Transferable Development Rights (TDRs) were supposed to be a solution to the intractable problems of land use, a bit of institutional design magic that married the interests of development and preservation at no cost to taxpayers and with no legal risk. Under a TDR program, development is limited or barred on properties targeted for preservation or other regulatory goals, but owners of those lots are allowed to sell their unused development rights to other property owners. In theory, this allows the same amount of development to occur while preserving favored uses without tax subsidies or constitutional challenges. Reviewing their use over the past fifty years, this Article shows that the traditional justifications for TDRs do not work. In practice, TDRs are not necessary to avoid takings litigation, are not costless to taxpayers, and do not balance the interests of preservation and development. Instead, they serve as yet another growth control in metropolitan areas where such controls have caused housing crises and major harms to the national economy. Assessed as a technocratic tool for solving problems in land use, TDRs are a failure.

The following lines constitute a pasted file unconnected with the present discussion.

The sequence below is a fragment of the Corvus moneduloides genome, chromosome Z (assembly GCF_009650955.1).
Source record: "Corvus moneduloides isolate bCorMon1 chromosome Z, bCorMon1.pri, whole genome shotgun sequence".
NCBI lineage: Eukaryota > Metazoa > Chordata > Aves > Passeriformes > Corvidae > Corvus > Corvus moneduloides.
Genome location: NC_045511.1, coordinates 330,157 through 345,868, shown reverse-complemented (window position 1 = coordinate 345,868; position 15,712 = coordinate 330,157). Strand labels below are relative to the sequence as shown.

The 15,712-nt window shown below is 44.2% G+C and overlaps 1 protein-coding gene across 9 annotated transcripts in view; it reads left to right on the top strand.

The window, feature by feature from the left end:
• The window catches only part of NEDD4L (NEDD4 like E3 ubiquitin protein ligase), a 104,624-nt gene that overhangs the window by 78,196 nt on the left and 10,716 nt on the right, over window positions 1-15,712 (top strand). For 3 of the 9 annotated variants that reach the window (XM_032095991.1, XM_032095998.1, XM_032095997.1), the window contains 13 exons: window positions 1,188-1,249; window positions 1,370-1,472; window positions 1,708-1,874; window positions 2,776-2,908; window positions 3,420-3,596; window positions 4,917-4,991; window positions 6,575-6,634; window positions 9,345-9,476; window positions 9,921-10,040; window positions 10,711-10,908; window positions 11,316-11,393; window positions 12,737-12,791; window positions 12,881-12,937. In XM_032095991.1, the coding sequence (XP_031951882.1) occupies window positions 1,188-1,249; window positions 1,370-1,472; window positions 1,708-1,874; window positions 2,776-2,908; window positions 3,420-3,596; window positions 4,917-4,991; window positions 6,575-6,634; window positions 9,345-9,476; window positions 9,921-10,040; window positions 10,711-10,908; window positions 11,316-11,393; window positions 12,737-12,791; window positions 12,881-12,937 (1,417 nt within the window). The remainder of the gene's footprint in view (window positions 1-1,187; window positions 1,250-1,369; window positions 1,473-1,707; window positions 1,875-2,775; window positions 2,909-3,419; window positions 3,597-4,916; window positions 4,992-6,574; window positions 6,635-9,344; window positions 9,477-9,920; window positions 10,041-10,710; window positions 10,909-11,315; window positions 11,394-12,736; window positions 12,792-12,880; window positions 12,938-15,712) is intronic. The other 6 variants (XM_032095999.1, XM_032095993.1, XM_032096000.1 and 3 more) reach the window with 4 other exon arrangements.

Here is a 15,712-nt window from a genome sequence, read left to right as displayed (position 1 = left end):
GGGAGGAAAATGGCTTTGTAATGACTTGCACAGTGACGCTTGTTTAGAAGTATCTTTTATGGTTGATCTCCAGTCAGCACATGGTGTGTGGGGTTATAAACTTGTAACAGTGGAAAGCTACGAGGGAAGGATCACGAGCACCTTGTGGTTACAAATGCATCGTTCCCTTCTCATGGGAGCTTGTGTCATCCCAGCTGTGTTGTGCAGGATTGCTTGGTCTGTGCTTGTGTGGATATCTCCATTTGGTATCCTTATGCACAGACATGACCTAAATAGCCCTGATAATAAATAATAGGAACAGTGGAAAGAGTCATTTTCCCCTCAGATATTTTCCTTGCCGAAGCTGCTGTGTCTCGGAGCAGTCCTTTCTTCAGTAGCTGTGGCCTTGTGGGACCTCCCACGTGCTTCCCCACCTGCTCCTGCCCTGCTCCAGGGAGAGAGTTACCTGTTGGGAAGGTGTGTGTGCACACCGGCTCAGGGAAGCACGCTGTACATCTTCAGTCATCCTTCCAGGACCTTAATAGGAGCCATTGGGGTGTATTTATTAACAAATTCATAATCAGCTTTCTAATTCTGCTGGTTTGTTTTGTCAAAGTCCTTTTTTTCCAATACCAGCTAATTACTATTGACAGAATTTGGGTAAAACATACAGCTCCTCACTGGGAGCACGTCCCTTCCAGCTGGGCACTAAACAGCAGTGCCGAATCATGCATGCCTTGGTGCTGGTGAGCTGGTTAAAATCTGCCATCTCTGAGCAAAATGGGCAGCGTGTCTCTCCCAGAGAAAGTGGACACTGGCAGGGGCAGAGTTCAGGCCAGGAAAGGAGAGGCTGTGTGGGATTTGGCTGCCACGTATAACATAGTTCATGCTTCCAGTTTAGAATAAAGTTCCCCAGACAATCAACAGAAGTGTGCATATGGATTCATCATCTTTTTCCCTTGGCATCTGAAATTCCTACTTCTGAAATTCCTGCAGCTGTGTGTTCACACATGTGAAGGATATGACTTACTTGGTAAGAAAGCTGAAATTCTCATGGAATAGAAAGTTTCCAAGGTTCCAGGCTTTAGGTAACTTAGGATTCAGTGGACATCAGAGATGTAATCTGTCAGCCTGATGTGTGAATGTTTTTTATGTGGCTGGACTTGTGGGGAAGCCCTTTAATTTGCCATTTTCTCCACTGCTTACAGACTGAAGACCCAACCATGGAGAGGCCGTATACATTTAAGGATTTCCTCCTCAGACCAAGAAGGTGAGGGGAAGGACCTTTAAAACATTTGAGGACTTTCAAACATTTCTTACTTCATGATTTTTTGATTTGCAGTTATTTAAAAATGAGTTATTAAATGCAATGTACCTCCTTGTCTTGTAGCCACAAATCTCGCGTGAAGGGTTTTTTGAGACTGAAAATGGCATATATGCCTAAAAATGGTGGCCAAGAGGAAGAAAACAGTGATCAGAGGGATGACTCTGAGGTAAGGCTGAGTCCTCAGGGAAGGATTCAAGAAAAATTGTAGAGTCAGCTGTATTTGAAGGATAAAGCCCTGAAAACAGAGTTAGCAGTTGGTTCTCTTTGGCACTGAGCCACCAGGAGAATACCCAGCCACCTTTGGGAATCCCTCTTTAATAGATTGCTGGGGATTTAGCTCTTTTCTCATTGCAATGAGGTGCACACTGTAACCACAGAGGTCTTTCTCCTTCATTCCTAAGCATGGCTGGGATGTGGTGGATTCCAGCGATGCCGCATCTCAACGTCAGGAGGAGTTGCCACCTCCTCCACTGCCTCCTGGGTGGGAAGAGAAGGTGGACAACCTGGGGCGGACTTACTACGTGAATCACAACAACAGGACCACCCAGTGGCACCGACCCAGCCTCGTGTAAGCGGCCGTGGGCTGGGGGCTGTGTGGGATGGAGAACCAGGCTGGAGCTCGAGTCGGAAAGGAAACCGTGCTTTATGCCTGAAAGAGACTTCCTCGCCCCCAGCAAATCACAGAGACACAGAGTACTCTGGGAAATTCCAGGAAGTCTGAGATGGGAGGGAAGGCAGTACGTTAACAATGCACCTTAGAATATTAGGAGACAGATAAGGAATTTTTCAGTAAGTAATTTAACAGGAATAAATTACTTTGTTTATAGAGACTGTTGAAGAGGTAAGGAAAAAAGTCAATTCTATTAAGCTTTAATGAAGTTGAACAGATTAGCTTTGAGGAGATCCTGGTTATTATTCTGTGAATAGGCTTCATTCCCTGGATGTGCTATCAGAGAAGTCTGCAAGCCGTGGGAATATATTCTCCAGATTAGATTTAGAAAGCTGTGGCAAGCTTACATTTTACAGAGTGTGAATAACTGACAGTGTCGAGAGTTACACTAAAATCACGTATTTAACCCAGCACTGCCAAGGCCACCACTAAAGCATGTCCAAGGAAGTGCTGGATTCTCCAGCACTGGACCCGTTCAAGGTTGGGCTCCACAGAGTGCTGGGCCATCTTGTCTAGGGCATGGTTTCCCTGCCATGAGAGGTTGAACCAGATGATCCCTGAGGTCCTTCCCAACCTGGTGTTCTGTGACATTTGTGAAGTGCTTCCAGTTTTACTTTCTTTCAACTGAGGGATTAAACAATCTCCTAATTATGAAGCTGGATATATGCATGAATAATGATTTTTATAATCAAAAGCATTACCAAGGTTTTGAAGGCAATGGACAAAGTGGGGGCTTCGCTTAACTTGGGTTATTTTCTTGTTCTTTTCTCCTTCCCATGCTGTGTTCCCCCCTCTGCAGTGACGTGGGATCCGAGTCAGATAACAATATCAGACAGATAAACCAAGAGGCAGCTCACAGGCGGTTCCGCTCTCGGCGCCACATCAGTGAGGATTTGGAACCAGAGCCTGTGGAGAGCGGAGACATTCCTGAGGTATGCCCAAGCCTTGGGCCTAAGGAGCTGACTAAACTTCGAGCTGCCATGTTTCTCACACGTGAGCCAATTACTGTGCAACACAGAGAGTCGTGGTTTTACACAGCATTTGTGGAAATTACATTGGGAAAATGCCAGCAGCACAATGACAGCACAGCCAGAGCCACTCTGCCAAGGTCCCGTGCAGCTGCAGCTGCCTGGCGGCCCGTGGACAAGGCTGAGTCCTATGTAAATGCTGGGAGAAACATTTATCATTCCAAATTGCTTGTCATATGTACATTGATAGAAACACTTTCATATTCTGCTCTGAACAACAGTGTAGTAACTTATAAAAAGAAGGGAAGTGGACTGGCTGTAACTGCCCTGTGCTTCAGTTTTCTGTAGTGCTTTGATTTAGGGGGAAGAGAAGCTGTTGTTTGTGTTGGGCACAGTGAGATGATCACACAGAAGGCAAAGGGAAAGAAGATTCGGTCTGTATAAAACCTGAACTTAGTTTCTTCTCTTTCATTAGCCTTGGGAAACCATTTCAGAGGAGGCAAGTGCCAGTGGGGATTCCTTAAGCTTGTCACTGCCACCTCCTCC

But this Article shows that there is a case for TDRs not as a technocratic but rather as a political tool …
Roderick M Hills, Jr and David Schleicher, Building Coalitions Out of Thin Air: Transferable Development Rights and ‘Constituency Effects’ in Land Use Law, Journal of Legal Analysis, volume 12, 2020, pages 79–135, https://doi.org/10.1093/jla/laz008.